In 2013, a scholarship from the Indian Council for Cultural Relations (ICCR) brought her to India again. This time she was funded to study graphics and screen printing at Visva-Bharti University, Shantiniketan and her dissertation was centred on the history of ornithological illustrations of Indian birds in lithographs of XIX century. She is interested in encapsulating her research on birds and publishing them along with her paintings of these aerial beings making it available and accessible to both the scientists and the non-scientific community.
She has observed that many wildlife artists today have not witnessed their subjects in the wild. A current trend where more artists rely purely on photographs and other visual mediums reduces the art work to the level of skill. She shares how this approach could also lead to the problem of anthropomorphising, wherein, the artist instead of observing and understanding the behaviour of animals, projects a human feeling or emotion on to the wild beings.
Tatiana expresses that misrepresentations can often lead to misunderstandings. Stating an example she talks about how often images of yawning tigers are mis-painted as being angry and dangerous. This leads to perceiving the often shy cats as being aggressive beings. It also leads to a limited way of representing animals designed just to cater to the market. Reiterating the importance of wildlife artists being in the field she enunciates that only when artists have the experience in the wilderness will their work reflect their curiosity, care and concern.
Talking about the role of artists in conservation, Tatiana asserts that artists have the ability to draw attention to a detail, a concept, an idea or a cause through their work. It is important for an artist to be aware of the impact they can have on the world and utilise it. Artists also have the options of working alongside conservation based organisations and ensure that their skills are used in creating awareness. In activism and science education, art can be used as an effective tool to communicate ideas in simple ways that can reach to the lay-man.
As an ornithologist though her affinity is towards drawing birds, she enjoys making drawings of insects, fishes, reptiles, butterflies and organisms that are often neglected by wildlife artists. She finds every form of life inspiring and through her art workshops wants to unravel the beauty of the natural world to people of various ages, backgrounds and nationalities.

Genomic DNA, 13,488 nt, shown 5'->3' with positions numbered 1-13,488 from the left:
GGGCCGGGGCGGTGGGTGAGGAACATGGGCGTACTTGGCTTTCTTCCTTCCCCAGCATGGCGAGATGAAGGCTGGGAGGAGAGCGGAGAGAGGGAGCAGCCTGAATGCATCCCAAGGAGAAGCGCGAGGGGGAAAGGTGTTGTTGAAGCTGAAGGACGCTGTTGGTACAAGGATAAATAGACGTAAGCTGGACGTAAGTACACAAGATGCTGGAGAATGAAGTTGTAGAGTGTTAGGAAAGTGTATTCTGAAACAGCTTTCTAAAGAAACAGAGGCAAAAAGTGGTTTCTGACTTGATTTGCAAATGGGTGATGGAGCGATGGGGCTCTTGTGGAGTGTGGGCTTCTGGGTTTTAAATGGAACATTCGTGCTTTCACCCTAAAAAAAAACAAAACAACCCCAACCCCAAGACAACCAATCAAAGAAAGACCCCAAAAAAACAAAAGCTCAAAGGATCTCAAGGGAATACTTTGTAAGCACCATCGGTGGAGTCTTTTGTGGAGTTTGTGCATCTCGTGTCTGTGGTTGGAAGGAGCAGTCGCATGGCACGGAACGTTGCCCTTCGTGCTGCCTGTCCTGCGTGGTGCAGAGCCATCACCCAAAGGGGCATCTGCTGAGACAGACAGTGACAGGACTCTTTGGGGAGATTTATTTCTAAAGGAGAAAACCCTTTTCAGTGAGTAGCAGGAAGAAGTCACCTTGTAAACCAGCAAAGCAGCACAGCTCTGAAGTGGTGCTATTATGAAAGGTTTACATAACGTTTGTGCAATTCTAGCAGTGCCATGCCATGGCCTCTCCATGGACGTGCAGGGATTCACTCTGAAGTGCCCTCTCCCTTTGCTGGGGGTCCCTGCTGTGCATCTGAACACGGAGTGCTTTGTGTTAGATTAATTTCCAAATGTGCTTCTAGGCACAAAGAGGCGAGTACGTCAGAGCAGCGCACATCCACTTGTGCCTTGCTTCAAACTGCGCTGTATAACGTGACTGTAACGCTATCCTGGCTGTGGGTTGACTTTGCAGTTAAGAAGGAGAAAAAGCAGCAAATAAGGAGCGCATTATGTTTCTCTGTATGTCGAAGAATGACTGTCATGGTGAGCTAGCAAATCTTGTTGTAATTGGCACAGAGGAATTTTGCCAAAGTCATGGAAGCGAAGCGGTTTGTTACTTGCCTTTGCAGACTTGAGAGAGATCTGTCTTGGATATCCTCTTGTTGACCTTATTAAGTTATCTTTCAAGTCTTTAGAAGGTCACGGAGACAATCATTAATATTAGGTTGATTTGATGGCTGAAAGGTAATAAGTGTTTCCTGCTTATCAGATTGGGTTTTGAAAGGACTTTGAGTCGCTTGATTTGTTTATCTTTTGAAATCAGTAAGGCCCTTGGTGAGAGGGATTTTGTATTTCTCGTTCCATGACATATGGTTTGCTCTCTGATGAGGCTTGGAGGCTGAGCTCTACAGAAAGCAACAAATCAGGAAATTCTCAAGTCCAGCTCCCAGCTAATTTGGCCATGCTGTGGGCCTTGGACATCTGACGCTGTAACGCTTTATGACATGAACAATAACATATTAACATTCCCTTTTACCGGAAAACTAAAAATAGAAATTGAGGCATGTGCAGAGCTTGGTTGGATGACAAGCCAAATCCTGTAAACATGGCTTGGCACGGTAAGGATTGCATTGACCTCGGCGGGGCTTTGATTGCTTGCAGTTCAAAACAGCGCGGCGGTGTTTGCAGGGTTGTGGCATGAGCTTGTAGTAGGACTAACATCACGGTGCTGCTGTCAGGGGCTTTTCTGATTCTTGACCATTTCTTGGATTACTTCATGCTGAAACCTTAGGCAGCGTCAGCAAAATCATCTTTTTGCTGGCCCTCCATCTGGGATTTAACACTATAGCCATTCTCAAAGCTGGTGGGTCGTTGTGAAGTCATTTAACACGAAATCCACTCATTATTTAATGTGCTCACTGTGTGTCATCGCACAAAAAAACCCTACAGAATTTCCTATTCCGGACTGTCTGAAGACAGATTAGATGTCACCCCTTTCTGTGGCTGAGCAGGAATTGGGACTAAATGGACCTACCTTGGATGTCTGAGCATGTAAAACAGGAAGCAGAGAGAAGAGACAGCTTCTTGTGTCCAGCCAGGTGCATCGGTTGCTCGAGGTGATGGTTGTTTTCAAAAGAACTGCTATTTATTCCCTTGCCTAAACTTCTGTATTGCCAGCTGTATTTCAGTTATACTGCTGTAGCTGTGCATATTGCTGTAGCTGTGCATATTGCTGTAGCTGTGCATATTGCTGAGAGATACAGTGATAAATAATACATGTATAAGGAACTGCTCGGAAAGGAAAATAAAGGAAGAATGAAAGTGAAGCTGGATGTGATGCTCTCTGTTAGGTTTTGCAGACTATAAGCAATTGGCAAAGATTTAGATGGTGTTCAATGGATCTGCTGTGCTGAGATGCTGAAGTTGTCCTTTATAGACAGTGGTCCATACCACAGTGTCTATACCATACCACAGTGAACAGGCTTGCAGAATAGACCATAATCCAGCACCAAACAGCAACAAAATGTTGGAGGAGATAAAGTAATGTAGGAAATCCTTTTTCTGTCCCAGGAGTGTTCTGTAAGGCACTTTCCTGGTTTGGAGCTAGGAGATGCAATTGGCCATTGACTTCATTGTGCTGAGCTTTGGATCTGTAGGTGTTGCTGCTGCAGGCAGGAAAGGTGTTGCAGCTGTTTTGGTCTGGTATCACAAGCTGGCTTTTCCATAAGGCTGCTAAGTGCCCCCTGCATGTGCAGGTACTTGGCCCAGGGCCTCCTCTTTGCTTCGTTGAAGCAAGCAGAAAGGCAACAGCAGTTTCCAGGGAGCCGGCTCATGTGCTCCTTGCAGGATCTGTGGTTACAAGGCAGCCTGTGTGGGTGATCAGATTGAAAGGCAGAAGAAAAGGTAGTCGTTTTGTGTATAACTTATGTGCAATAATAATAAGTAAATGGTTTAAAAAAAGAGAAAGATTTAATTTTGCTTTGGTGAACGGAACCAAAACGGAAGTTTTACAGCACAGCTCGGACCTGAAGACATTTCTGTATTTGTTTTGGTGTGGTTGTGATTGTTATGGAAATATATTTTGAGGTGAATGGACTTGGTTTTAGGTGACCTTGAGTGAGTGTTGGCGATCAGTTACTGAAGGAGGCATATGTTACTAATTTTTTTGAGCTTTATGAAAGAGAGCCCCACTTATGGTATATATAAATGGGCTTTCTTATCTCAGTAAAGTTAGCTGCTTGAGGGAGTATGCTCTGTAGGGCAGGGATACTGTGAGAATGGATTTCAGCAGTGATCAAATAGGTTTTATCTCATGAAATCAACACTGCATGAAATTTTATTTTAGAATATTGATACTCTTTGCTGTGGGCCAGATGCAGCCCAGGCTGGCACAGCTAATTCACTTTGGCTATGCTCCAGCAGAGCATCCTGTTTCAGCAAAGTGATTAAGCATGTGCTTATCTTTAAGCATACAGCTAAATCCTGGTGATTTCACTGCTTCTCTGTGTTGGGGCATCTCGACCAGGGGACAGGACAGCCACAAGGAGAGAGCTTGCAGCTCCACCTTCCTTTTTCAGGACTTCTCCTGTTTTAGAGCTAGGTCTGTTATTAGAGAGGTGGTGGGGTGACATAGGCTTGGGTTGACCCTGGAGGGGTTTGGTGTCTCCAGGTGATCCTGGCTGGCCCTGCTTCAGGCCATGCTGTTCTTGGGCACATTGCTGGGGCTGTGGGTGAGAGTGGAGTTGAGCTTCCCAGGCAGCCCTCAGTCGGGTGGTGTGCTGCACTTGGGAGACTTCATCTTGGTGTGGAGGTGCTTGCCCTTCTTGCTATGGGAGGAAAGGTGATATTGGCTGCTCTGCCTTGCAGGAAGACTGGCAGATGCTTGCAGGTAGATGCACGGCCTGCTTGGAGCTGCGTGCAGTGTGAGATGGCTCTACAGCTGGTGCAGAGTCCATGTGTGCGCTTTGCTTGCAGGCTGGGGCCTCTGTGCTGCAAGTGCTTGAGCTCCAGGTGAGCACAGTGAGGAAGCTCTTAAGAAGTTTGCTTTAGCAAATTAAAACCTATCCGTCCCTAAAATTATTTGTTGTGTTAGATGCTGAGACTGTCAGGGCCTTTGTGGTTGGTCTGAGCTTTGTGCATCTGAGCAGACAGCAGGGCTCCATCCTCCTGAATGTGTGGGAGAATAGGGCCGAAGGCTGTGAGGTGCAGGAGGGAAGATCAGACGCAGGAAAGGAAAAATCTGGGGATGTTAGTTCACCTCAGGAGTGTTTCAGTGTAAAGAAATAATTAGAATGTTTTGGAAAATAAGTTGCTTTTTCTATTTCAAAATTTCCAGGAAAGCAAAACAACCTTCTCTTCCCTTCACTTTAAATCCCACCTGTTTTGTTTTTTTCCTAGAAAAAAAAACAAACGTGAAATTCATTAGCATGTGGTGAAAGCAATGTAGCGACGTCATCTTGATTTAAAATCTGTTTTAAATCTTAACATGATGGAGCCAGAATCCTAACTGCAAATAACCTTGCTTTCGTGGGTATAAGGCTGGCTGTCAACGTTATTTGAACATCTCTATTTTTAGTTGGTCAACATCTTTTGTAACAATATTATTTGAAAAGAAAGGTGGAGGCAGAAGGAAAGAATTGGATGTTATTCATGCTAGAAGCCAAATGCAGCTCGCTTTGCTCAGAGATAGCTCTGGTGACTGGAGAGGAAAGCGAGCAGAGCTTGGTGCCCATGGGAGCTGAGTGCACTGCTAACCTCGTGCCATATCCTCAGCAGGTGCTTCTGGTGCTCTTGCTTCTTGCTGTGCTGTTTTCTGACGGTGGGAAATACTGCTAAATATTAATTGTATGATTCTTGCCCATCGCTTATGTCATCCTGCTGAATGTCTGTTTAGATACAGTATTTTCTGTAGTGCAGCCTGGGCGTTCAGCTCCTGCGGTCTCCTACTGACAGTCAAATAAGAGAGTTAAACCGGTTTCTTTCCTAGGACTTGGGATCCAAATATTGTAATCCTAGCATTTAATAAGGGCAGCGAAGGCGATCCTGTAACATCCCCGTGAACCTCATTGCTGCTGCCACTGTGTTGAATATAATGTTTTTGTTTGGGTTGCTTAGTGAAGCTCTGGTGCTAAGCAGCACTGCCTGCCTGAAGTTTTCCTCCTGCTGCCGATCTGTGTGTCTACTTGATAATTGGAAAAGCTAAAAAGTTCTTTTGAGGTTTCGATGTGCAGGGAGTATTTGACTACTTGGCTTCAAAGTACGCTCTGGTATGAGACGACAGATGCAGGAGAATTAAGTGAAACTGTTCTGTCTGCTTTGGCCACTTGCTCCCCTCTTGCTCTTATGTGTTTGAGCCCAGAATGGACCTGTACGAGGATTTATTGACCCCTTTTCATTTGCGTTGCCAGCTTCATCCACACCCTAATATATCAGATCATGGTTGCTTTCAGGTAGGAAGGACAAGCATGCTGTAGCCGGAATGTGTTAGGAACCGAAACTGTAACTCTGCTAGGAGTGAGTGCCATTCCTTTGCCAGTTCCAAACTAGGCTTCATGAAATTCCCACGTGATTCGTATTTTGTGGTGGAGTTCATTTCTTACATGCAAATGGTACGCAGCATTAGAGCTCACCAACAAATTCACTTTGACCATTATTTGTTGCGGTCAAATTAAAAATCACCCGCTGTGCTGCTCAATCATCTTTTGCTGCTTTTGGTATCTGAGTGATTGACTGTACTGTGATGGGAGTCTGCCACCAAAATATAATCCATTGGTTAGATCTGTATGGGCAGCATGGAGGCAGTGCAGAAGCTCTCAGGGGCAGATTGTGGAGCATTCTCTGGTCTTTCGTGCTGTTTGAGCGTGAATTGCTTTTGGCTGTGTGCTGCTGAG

During her recent visit to Bangalore, Team Artecology had the opportunity to meet Tatiana Petrova and learn more about her work. We also got to witness her having a rendezvous with a certain Mr Robin (Magpie) who delighted her with his visits when she was outdoors with her easel. Both Tatiana and the bird had found their favourite perches by a small pond acknowledging each other’s existence. The video is a sneak peak of the artist in action as she captures this bird on canvas using her memory and observation skills.)
Words by Veena Basavarajaiah
Veena is a contemporary movement artist based in Bangalore, India. She is an independent performer and choreographer who is trained in multiple art forms and has collaborated with individuals from various fields like theatre, visual arts & music. She has done her Masters in South Asian Dance Studies from Roehampton University (UK).Her choreographic works have been featured in various festivals in many countries. She is also a dance writer for various online platforms and her essays on South Asian dance have been published in various books. Veena is a volunteer of Artecology and works with the initiative on projects that are focused on nature and science.